On 4 August 2014, HMRC announced a change to its treatment for remittance basis purposes of foreign loans taken out by UK resident and non-domiciled individuals (UK RNDs). The change has retroactive effect on existing loans and applies in relation to loans secured on foreign income or gains the proceeds of which have then been brought into the UK.


Previously, there was uncertainty regarding the treatment of such loans structured in this manner under the complex remittance basis rules introduced in 2008 (ITA 2007). The concern was that where a UK RND borrowed funds secured on unremitted foreign income or gains that this could result in two remittances. The first potential remittance would be the actual loan transferred into the UK (secured on foreign income or gains) whilst the second remittance would be deemed to occur if interest payments on the loan were made offshore using foreign income or gains.

HMRC confirmed its treatment of such loan structuring in a statement released in August 2009 and this was subsequently adopted into HMRC's Residence, Domicile and Remittance Basis Manual. This guidance confirmed HMRC's interpretation of the remittance basis rules to be that where a UK RND borrowed funds on a commercial basis and used foreign income or gains as security that HMRC would not treat the loan as a remittance of the original funds used as security. Only foreign income or gains used to repay the loan itself or to pay interest on the loan would be treated as remitted.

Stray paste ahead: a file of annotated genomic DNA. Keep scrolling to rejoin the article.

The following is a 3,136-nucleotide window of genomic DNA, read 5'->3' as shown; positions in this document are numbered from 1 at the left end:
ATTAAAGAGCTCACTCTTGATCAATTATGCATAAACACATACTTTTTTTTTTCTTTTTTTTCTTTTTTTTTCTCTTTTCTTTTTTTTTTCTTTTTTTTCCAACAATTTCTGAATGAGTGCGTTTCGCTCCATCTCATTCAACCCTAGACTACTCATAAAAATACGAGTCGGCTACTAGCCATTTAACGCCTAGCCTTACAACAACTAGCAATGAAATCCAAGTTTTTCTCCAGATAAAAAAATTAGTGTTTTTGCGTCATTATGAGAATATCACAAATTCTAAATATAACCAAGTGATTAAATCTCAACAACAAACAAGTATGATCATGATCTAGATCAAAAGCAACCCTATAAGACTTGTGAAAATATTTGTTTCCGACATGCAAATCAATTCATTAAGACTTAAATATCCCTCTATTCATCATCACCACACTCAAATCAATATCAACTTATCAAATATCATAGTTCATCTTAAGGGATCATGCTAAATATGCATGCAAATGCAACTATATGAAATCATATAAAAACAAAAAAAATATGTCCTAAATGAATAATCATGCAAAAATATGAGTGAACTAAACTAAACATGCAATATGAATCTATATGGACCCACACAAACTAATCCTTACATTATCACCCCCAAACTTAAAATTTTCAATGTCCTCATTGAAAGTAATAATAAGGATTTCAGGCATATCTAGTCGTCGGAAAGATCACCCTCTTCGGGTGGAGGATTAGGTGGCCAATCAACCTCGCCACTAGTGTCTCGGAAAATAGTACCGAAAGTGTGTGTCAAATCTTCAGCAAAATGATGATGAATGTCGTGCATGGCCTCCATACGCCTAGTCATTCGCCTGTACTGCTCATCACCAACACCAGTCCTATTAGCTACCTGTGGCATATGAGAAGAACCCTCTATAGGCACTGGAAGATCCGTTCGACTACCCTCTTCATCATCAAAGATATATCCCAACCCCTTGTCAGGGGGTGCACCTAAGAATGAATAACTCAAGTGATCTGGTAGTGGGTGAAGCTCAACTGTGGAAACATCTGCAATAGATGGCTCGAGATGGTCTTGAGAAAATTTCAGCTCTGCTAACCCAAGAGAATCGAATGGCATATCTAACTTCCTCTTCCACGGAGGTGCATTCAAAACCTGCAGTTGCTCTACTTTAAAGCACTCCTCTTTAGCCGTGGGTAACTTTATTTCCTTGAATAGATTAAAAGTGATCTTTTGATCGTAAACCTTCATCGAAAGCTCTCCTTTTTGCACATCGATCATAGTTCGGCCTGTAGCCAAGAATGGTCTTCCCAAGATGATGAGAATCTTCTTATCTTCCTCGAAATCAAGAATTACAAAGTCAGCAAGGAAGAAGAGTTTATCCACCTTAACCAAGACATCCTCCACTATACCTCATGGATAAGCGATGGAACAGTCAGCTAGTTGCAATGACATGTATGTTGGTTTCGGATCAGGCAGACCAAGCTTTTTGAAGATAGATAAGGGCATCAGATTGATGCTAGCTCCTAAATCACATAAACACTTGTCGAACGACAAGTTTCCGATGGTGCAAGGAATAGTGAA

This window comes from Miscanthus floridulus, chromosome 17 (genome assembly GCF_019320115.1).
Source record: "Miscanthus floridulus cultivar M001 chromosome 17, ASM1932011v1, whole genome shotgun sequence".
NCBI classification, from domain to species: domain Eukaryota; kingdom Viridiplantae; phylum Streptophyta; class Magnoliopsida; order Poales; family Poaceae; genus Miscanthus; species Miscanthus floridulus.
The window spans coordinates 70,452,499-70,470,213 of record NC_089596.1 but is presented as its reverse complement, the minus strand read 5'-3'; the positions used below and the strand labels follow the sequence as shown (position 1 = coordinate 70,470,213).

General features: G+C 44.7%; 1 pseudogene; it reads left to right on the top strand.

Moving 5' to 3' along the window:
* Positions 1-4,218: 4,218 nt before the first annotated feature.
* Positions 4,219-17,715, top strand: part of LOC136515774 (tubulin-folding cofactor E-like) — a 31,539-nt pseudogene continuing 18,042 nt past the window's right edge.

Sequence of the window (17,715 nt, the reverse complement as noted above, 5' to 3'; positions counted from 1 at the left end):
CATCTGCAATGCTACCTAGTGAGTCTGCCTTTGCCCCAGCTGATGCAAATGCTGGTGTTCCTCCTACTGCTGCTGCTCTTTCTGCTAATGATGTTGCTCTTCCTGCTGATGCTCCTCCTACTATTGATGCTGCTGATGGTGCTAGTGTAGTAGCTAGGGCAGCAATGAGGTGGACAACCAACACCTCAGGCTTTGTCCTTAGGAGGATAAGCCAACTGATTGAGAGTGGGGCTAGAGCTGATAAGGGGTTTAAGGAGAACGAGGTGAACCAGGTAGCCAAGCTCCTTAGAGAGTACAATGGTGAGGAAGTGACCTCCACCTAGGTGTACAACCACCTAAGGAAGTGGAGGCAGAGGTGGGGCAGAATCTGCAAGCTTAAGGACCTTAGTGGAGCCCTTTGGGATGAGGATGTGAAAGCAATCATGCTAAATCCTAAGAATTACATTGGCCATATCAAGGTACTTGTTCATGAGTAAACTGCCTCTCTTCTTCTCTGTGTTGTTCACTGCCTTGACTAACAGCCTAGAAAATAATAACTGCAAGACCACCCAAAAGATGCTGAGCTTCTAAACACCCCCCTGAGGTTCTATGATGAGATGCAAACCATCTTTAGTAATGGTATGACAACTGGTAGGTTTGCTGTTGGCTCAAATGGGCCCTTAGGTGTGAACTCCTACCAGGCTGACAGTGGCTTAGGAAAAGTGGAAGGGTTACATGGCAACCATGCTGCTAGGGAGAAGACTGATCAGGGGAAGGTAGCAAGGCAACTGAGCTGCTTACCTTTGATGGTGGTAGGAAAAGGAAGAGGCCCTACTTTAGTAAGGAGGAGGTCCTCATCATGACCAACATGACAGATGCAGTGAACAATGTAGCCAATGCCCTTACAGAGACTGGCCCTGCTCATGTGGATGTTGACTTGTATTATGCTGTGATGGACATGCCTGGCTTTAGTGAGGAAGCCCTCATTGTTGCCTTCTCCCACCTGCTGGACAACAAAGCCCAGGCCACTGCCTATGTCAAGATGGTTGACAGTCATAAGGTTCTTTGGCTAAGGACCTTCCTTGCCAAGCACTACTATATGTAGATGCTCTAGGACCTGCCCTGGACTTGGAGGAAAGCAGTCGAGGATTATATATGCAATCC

HMRC has announced that from 4 August 2014, it has withdrawn this ‘concession’. Any loans secured on non-UK income or gains will be considered an immediate remittance of the funds used as security. In addition, HMRC has not changed its original view that payments using foreign source income or gains in respect of interest payments will also be considered a remittance.

In relation to existing loans, HMRC's update states that:

  • UK RNDs must give a written undertaking by 31 December 2015 that any foreign income or gains used as security have been or will be replaced by non-foreign income or gains security by 5 April 2016 (and then do so); or
  • the loan or part of the loan that was remitted to the UK has been or will be repaid before 5 April 2016.

The notification to HMRC should include the amount of foreign income or gains used as collateral and the amount of the loan remitted to the UK (if not the full amount).

Clearly there are a number of questions regarding HMRC’s change of interpretation which remain unanswered. It is expected that HMRC will provide further guidance in due course. HMRC's reinterpretation of the legislation which has been presented as a withdrawal of a concession may also be open to challenge. However, restructuring existing loans without incurring a charge to tax will not necessarily be straightforward. Loans will need to be repaid with clean capital or secured against clean capital.

UK RND individuals or institutions with clients in this position should take advice on existing arrangements as soon as possible.